Great technological innovations change the culture, and that in turn changes the language.
This almost always happens imperceptibly and from the ground up. Some small group or industry will begin creating new words to deal with new experiences, and those words will circulate within that crowd for months, even years. Then, as that industry takes off and bursts into the public eye, its argot goes with it. Suddenly, a word you overheard just last week for the first time is showing up everywhere: on television, at cocktail parties, in the press. Cool people use it knowingly, books are written about it, consultants appear to make sure you have it, and courses are taught in it at universities.
And then, just as suddenly, it is gone. Keep it in your vocabulary for a week too long and people look at you like you're some retro-philistine, or, at best, an amusing anachronism -- like the guy who still said "23-skidoo" in 1950, or "groovy" in 1985. Sometimes, the word or phrase will reappear years later in an adulterated or ironic form -- as with the regular, bi-generational appearance of the term "cool," which has meant something entirely different, yet always the same, each time it's returned to general use.
In tech, words are often created in a manner that matches the personalities of engineers. Thus the much-remarked conversion of verbs into nouns and vice versa (input, download, link, etc.), grafting ("blog" from web log), and mech-anthropomorphism ("I had him do a core dump on everything he knew"), and transfer ("hacker" from amateur golfer, to impostor, to illegal phone pirate to software intruder to Internet vandal). Techno-speak is particularly rich with neologisms because it is the fastest-changing industry there is. Simply put, it needs new words all the time. One can assume that was true for early radio 80 years ago, and will be true for bioengineering and nanotech 20 years from now.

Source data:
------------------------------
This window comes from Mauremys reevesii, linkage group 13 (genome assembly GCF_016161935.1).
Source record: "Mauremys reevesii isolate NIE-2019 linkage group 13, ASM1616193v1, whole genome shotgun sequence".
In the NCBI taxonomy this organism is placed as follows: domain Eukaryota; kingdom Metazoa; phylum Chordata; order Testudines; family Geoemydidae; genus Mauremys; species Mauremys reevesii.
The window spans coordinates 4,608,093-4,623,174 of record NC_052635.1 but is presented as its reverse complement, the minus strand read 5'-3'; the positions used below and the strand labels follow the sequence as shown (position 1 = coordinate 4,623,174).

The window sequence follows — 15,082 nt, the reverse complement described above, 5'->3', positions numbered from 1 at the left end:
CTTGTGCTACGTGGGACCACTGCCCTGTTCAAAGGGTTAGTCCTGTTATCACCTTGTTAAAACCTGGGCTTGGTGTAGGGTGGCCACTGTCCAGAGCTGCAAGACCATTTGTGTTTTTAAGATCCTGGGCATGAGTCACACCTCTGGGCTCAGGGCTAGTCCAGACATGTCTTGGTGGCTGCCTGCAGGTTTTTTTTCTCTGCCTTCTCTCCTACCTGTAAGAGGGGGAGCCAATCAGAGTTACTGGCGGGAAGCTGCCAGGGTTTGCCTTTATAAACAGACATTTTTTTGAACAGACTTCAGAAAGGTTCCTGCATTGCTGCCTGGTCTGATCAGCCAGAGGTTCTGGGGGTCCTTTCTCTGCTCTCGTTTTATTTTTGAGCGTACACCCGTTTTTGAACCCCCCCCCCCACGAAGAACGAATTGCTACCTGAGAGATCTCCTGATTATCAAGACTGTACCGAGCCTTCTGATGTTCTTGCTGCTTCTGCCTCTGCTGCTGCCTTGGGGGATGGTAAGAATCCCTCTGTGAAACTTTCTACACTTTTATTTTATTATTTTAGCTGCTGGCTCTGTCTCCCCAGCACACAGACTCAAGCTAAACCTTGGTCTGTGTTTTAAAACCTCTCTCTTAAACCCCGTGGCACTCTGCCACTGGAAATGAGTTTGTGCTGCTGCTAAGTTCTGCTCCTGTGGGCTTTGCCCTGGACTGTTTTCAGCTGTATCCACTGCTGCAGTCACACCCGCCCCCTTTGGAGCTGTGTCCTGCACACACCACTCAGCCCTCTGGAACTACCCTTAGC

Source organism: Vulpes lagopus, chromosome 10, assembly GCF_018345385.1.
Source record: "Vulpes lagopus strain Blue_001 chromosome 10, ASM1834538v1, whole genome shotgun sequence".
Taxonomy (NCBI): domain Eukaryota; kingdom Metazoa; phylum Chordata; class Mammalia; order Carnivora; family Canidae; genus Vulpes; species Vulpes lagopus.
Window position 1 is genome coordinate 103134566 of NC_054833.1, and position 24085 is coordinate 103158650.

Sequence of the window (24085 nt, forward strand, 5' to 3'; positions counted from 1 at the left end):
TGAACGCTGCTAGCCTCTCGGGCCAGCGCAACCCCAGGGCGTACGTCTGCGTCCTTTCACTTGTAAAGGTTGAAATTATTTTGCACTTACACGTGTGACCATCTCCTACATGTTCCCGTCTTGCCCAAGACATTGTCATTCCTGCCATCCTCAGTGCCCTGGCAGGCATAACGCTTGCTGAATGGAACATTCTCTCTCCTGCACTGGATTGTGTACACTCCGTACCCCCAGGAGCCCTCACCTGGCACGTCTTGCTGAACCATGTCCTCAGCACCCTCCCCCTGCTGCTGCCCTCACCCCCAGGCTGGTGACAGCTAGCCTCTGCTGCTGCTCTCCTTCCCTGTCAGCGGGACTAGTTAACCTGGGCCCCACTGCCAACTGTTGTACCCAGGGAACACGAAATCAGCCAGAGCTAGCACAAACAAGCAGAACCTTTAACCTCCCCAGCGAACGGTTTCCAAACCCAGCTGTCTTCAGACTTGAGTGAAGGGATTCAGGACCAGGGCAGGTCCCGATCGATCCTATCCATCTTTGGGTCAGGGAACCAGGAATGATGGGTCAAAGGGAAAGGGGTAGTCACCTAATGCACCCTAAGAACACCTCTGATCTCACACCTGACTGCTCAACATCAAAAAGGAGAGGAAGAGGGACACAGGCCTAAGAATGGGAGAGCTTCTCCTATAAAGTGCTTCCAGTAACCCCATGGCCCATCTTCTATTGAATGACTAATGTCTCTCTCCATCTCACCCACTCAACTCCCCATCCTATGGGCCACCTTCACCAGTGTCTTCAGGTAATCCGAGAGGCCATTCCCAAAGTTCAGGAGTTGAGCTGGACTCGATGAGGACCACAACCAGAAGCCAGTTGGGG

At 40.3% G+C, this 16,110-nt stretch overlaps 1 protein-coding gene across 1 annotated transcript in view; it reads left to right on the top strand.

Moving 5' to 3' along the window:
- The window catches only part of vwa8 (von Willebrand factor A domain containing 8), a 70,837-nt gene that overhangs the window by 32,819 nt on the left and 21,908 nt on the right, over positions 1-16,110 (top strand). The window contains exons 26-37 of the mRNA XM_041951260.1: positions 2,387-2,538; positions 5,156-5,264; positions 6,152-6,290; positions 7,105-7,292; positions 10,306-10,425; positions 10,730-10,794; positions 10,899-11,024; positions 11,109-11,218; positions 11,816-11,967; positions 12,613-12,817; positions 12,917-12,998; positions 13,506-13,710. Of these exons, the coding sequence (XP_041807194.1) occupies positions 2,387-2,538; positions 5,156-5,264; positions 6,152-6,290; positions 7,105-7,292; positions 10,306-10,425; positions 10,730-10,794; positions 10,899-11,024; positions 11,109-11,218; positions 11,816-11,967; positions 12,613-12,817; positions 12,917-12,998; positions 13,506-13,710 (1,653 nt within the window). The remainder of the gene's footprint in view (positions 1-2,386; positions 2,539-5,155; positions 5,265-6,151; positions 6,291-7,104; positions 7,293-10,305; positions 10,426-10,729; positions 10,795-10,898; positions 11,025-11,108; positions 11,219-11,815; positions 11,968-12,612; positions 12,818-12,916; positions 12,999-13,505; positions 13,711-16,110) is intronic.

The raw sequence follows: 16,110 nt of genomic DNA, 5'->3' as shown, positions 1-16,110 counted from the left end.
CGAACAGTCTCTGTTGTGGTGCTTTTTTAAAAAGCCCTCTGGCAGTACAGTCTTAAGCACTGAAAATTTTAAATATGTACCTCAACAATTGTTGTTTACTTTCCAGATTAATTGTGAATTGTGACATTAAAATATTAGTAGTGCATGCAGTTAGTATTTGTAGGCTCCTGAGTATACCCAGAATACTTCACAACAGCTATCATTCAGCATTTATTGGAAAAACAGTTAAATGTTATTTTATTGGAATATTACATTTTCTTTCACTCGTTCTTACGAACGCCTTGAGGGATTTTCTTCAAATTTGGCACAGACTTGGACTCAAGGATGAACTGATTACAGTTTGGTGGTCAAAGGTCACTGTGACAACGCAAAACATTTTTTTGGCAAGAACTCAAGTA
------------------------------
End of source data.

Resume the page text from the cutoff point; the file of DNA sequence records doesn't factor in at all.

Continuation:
The great discoverers, creators and disseminators of new words are, of course, kids. There are a number of reasons for this, I think: They are out there on the cutting edge of social experimentation, they are obsessed with new technologies, they don't always hear traditional words properly or confuse their definitions (call it the Norm Crosby effect), and they often don't want adults to understand what they are talking about.
No doubt this has always been the case. Roman parents must have shaken their heads when their teenaged sons and daughters threw out some new slang word or other after dinner in the vomitorium. But I think this must be some kind of Golden Age for new words. After all, in the life of today's college students, we have seen the personal computer revolution, the rise of video games, the Internet, and the global consumer electronics market.
Any one of those would have added hundreds of new words to the language, together, they have created thousands. Some have already come and gone, others may stick around for the rest of our lives -- reappearing on our grandchildren's tongues in some transformed, or even reversed, definition.
Right now, the greatest sources of innovation in the language appear to be AOL Instant Messaging, MySpace.com, and the various MySpace-type online community clones popping up everywhere. And the two primary forces driving the creation of these terms are, simply, exclusivity and speed -- that is, kids want to be able to convey the most information possible in the shortest number of keystrokes, and they want to be able to show they are cooler than their correspondents.
So, here's a list (compiled with the help of my 14-year-old son, Tad, the Pop Culture Guru) of some terms and phrases currently in use on the Web (and elsewhere). A few of the older ones (that is, ones that are more than 24 months old) you may know -- like the variations of LOL -- but others I'm sure will surprise you.
Print out the list, don't let anyone know, and you will enjoy astonishing insight into your teenager's mind -- at least until the next technology and its attendant terms come along.
lol -- Laugh out Loud. Almost archaic now, but surprisingly enduring on everything from MySpace to FreeRepublic to the blogosphere. It and its variants (roflol -- rolling on floor, laughing out loud; and roflmao -- rolling on floor, laughing my a-- off) seem to perfectly fill a specific need, and may well last generations.